A group of researchers tested whether monkeys show a common human bias: the tendency to confuse the price of a good with its quality. Previous studies have shown that humans think wine labeled with an expensive price tag tastes better than the same wine labeled with a cheaper price tag. In other studies, people thought a pain killer worked better when they paid a higher price for it.
"We know that capuchin monkeys share a number of our own economic biases. Our previous work has shown that monkeys are loss averse, irrational when it comes to dealing with risk, and even prone to rationalizing their own decisions, just like humans," said Laurie Santos, a psychologist at Yale University and senior author of the study. "But this is one of the first domains we've tested in which monkeys show more rational behavior than humans do."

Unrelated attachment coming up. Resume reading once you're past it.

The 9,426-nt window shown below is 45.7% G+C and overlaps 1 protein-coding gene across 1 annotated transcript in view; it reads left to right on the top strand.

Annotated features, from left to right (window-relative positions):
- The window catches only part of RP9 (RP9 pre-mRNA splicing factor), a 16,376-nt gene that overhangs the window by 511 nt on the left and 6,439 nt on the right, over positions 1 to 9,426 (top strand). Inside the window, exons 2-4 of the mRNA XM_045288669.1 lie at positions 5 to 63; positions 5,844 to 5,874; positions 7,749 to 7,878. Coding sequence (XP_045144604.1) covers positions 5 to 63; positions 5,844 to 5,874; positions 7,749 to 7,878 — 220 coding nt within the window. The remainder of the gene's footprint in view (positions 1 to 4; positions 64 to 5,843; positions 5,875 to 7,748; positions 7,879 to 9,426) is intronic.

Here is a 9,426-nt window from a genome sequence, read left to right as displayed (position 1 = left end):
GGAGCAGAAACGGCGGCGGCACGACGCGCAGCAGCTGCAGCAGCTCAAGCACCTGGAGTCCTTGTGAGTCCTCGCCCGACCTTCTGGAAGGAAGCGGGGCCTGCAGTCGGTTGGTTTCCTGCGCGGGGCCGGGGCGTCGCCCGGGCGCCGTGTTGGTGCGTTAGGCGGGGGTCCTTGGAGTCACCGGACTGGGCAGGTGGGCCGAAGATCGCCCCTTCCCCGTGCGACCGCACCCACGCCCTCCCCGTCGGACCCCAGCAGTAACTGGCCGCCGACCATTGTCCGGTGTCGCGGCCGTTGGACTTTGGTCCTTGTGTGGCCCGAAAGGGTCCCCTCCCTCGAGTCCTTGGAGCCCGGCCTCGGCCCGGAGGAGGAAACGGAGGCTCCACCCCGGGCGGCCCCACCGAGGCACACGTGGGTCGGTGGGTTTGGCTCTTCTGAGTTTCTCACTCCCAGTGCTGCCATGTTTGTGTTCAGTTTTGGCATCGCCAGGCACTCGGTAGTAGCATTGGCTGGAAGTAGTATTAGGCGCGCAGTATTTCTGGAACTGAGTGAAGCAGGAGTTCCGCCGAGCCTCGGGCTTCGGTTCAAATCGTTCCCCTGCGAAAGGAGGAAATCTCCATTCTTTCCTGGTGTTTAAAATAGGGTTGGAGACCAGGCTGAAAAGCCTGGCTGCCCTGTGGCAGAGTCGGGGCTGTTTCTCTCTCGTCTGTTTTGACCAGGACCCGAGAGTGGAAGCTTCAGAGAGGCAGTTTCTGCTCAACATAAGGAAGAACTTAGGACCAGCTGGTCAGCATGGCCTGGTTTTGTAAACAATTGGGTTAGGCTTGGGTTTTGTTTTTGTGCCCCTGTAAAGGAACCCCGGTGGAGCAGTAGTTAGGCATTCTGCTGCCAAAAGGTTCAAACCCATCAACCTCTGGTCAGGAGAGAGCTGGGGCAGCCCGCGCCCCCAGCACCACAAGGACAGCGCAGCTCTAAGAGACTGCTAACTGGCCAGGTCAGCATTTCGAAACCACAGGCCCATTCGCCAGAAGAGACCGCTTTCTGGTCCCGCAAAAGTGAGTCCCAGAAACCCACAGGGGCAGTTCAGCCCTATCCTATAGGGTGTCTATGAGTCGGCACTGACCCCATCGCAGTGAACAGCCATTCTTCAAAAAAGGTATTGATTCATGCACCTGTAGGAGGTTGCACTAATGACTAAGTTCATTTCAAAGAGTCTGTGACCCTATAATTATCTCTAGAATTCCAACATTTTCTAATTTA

"Sticking a higher price tag on a bottle of wine shouldn't make it taste better, but-- surprisingly--it does," added Rhia Catapano, a former Yale undergraduate who ran the study as part of her senior honors thesis. "We wanted to see whether monkeys showed this same bias."
Santos and colleagues designed a series of four experiments to test whether capuchins would prefer higher-priced but equivalent items. They taught monkeys to make choices in an experimental market and to buy novel foods at different prices. Control studies showed that monkeys understood the differences in price between the foods. But when the researchers tested whether monkeys preferred the taste of the higher-priced goods, they were surprised to find that the monkeys didn't fall for the bias.
Santos and colleagues think that differences in the response of humans and capuchins could stem from the different experiences that monkeys and people have with markets and how they behave. "For humans, higher price tags often signal that other people like a particular good." Santos noted. "Our richer social experiences with markets might be the very thing that leads us-- and not monkeys-- astray in this case."